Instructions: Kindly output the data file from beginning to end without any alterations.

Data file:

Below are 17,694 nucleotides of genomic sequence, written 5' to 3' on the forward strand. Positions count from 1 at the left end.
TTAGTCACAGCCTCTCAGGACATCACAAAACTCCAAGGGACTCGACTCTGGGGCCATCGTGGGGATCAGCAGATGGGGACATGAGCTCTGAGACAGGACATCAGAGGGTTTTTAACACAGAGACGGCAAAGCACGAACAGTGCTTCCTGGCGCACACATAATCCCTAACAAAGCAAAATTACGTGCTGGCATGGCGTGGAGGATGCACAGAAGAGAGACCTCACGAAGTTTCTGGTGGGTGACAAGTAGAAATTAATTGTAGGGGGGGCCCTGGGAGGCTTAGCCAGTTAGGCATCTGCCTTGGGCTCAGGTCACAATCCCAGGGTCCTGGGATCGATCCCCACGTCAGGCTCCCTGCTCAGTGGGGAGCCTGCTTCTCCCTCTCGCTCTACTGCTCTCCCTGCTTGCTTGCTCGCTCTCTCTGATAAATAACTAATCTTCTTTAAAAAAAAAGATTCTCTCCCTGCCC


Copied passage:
Below are 17,694 nucleotides of genomic sequence, written 5' to 3' on the forward strand. Positions count from 1 at the left end.
TTAGTCACAGCCTCTCAGGACATCACAAAACTCCAAGGGACTCGACTCTGGGGCCATCGTGGGGATCAGCAGATGGGGACATGAGCTCTGAGACAGGACATCAGAGGGTTTTTAACACAGAGACGGCAAAGCACGAACAGTGCTTCCTGGCGCACACATAATCCCTAACAAAGCAAAATTACGTGCTGGCATGGCGTGGAGGATGCACAGAAGAGAGACCTCACGAAGTTTCTGGTGGGTGACAAGTAGAAATTAATTGTAGGGGGGGCCCTGGGAGGCTTAGCCAGTTAGGCATCTGCCTTGGGCTCAGGTCACAATCCCAGGGTCCTGGGATCGATCCCCACGTCAGGCTCCCTGCTCAGTGGGGAGCCTGCTTCTCCCTCTCGCTCTACTGCTCTCCCTGCTTGCTTGCTCGCTCTCTCTGATAAATAACTAATCTTCTTTAAAAAAAAAGATTCTCTCCCTGCCC